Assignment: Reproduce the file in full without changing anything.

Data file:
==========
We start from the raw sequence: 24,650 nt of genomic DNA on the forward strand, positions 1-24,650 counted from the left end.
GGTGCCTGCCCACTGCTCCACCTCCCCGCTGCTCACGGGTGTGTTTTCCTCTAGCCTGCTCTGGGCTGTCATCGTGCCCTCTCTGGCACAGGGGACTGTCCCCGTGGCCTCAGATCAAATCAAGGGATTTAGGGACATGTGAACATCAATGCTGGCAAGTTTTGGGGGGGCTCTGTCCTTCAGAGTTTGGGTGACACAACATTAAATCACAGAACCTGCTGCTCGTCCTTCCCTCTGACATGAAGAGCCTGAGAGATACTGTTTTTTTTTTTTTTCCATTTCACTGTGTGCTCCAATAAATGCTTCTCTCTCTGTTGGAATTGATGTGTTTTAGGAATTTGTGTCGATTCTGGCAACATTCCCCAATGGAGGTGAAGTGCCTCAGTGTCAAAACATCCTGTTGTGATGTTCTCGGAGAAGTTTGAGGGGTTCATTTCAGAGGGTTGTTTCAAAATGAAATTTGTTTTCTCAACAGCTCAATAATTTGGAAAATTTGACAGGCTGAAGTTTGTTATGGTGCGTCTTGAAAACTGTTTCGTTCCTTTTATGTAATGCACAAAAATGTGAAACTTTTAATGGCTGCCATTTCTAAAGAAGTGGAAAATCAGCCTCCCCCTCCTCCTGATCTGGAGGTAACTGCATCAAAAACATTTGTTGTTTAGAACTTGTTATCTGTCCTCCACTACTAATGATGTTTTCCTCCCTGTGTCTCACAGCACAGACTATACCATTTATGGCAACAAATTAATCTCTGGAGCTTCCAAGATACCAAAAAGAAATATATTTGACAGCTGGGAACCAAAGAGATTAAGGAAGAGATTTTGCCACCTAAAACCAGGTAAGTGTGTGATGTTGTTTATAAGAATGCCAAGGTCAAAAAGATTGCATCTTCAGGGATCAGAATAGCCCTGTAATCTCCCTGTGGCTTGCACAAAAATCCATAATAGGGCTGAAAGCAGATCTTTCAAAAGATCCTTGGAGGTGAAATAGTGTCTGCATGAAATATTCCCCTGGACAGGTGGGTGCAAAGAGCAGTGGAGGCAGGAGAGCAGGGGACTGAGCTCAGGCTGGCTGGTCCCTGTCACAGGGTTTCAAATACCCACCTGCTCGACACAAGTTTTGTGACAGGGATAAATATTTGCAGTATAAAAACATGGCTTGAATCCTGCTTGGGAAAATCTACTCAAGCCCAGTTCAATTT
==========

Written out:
We start from the raw sequence: 24,650 nt of genomic DNA on the forward strand, positions 1-24,650 counted from the left end.
GGTGCCTGCCCACTGCTCCACCTCCCCGCTGCTCACGGGTGTGTTTTCCTCTAGCCTGCTCTGGGCTGTCATCGTGCCCTCTCTGGCACAGGGGACTGTCCCCGTGGCCTCAGATCAAATCAAGGGATTTAGGGACATGTGAACATCAATGCTGGCAAGTTTTGGGGGGGCTCTGTCCTTCAGAGTTTGGGTGACACAACATTAAATCACAGAACCTGCTGCTCGTCCTTCCCTCTGACATGAAGAGCCTGAGAGATACTGTTTTTTTTTTTTTTCCATTTCACTGTGTGCTCCAATAAATGCTTCTCTCTCTGTTGGAATTGATGTGTTTTAGGAATTTGTGTCGATTCTGGCAACATTCCCCAATGGAGGTGAAGTGCCTCAGTGTCAAAACATCCTGTTGTGATGTTCTCGGAGAAGTTTGAGGGGTTCATTTCAGAGGGTTGTTTCAAAATGAAATTTGTTTTCTCAACAGCTCAATAATTTGGAAAATTTGACAGGCTGAAGTTTGTTATGGTGCGTCTTGAAAACTGTTTCGTTCCTTTTATGTAATGCACAAAAATGTGAAACTTTTAATGGCTGCCATTTCTAAAGAAGTGGAAAATCAGCCTCCCCCTCCTCCTGATCTGGAGGTAACTGCATCAAAAACATTTGTTGTTTAGAACTTGTTATCTGTCCTCCACTACTAATGATGTTTTCCTCCCTGTGTCTCACAGCACAGACTATACCATTTATGGCAACAAATTAATCTCTGGAGCTTCCAAGATACCAAAAAGAAATATATTTGACAGCTGGGAACCAAAGAGATTAAGGAAGAGATTTTGCCACCTAAAACCAGGTAAGTGTGTGATGTTGTTTATAAGAATGCCAAGGTCAAAAAGATTGCATCTTCAGGGATCAGAATAGCCCTGTAATCTCCCTGTGGCTTGCACAAAAATCCATAATAGGGCTGAAAGCAGATCTTTCAAAAGATCCTTGGAGGTGAAATAGTGTCTGCATGAAATATTCCCCTGGACAGGTGGGTGCAAAGAGCAGTGGAGGCAGGAGAGCAGGGGACTGAGCTCAGGCTGGCTGGTCCCTGTCACAGGGTTTCAAATACCCACCTGCTCGACACAAGTTTTGTGACAGGGATAAATATTTGCAGTATAAAAACATGGCTTGAATCCTGCTTGGGAAAATCTACTCAAGCCCAGTTCAATTT